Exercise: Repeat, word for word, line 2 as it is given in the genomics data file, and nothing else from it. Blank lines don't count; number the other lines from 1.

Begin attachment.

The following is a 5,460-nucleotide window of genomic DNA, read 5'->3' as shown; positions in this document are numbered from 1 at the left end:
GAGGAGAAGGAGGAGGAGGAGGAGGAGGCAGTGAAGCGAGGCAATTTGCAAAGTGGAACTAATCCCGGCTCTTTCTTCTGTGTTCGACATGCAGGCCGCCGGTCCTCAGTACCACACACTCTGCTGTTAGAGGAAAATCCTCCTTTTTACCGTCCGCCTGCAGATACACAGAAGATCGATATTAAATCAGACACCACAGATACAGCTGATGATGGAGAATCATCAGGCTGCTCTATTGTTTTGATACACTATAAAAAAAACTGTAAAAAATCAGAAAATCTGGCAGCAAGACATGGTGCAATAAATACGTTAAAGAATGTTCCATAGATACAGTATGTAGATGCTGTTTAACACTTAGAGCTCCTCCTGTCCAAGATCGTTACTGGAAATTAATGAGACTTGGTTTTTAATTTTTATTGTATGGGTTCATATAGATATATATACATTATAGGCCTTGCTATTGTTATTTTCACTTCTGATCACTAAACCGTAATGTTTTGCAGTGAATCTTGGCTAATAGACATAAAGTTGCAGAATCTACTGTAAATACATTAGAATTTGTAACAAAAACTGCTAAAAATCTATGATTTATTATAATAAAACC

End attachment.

GAGGAGAAGGAGGAGGAGGAGGAGGAGGCAGTGAAGCGAGGCAATTTGCAAAGTGGAACTAATCCCGGCTCTTTCTTCTGTGTTCGACATGCAGGCCGCCGGTCCTCAGTACCACACACTCTGCTGTTAGAGGAAAATCCTCCTTTTTACCGTCCGCCTGCAGATACACAGAAGATCGATATTAAATCAGACACCACAGATACAGCTGATGATGGAGAATCATCAGGCTGCTCTATTGTTTTGATACACTATAAAAAAAACTGTAAAAAATCAGAAAATCTGGCAGCAAGACATGGTGCAATAAATACGTTAAAGAATGTTCCATAGATACAGTATGTAGATGCTGTTTAACACTTAGAGCTCCTCCTGTCCAAGATCGTTACTGGAAATTAATGAGACTTGGTTTTTAATTTTTATTGTATGGGTTCATATAGATATATATACATTATAGGCCTTGCTATTGTTATTTTCACTTCTGATCACTAAACCGTAATGTTTTGCAGTGAATCTTGGCTAATAGACATAAAGTTGCAGAATCTACTGTAAATACATTAGAATTTGTAACAAAAACTGCTAAAAATCTATGATTTATTATAATAAAACC